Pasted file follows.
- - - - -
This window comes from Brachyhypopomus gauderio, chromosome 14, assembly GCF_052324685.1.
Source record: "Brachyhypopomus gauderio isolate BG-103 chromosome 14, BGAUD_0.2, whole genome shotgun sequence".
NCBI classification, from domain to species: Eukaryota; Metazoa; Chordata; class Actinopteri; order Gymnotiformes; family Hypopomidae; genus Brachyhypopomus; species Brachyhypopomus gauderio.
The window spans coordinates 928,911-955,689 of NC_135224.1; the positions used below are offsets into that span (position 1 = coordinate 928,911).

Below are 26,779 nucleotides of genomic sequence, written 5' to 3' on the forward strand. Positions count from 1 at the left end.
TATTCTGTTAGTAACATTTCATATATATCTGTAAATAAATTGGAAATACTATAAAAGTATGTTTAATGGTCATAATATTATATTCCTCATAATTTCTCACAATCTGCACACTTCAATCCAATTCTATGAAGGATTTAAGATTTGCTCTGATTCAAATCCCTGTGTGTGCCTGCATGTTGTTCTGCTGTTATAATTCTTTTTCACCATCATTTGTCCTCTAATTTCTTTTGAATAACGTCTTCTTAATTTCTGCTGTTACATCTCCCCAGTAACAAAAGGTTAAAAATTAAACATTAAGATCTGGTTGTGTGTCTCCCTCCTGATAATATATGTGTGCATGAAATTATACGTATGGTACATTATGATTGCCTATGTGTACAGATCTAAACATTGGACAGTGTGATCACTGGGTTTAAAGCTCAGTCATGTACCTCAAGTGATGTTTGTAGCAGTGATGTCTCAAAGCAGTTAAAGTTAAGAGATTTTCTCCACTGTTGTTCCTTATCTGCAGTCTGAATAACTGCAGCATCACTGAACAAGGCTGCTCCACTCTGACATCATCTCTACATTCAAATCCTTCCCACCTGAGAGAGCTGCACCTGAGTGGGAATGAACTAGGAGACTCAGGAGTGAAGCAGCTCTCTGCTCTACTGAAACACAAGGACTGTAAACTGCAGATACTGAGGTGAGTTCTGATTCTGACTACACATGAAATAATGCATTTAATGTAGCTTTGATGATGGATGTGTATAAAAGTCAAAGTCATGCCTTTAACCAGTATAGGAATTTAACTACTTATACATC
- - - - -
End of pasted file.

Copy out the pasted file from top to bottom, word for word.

This window comes from Brachyhypopomus gauderio, chromosome 14, assembly GCF_052324685.1.
Source record: "Brachyhypopomus gauderio isolate BG-103 chromosome 14, BGAUD_0.2, whole genome shotgun sequence".
NCBI classification, from domain to species: Eukaryota; Metazoa; Chordata; class Actinopteri; order Gymnotiformes; family Hypopomidae; genus Brachyhypopomus; species Brachyhypopomus gauderio.
The window spans coordinates 928,911-955,689 of NC_135224.1; the positions used below are offsets into that span (position 1 = coordinate 928,911).

Below are 26,779 nucleotides of genomic sequence, written 5' to 3' on the forward strand. Positions count from 1 at the left end.
TATTCTGTTAGTAACATTTCATATATATCTGTAAATAAATTGGAAATACTATAAAAGTATGTTTAATGGTCATAATATTATATTCCTCATAATTTCTCACAATCTGCACACTTCAATCCAATTCTATGAAGGATTTAAGATTTGCTCTGATTCAAATCCCTGTGTGTGCCTGCATGTTGTTCTGCTGTTATAATTCTTTTTCACCATCATTTGTCCTCTAATTTCTTTTGAATAACGTCTTCTTAATTTCTGCTGTTACATCTCCCCAGTAACAAAAGGTTAAAAATTAAACATTAAGATCTGGTTGTGTGTCTCCCTCCTGATAATATATGTGTGCATGAAATTATACGTATGGTACATTATGATTGCCTATGTGTACAGATCTAAACATTGGACAGTGTGATCACTGGGTTTAAAGCTCAGTCATGTACCTCAAGTGATGTTTGTAGCAGTGATGTCTCAAAGCAGTTAAAGTTAAGAGATTTTCTCCACTGTTGTTCCTTATCTGCAGTCTGAATAACTGCAGCATCACTGAACAAGGCTGCTCCACTCTGACATCATCTCTACATTCAAATCCTTCCCACCTGAGAGAGCTGCACCTGAGTGGGAATGAACTAGGAGACTCAGGAGTGAAGCAGCTCTCTGCTCTACTGAAACACAAGGACTGTAAACTGCAGATACTGAGGTGAGTTCTGATTCTGACTACACATGAAATAATGCATTTAATGTAGCTTTGATGATGGATGTGTATAAAAGTCAAAGTCATGCCTTTAACCAGTATAGGAATTTAACTACTTATACATC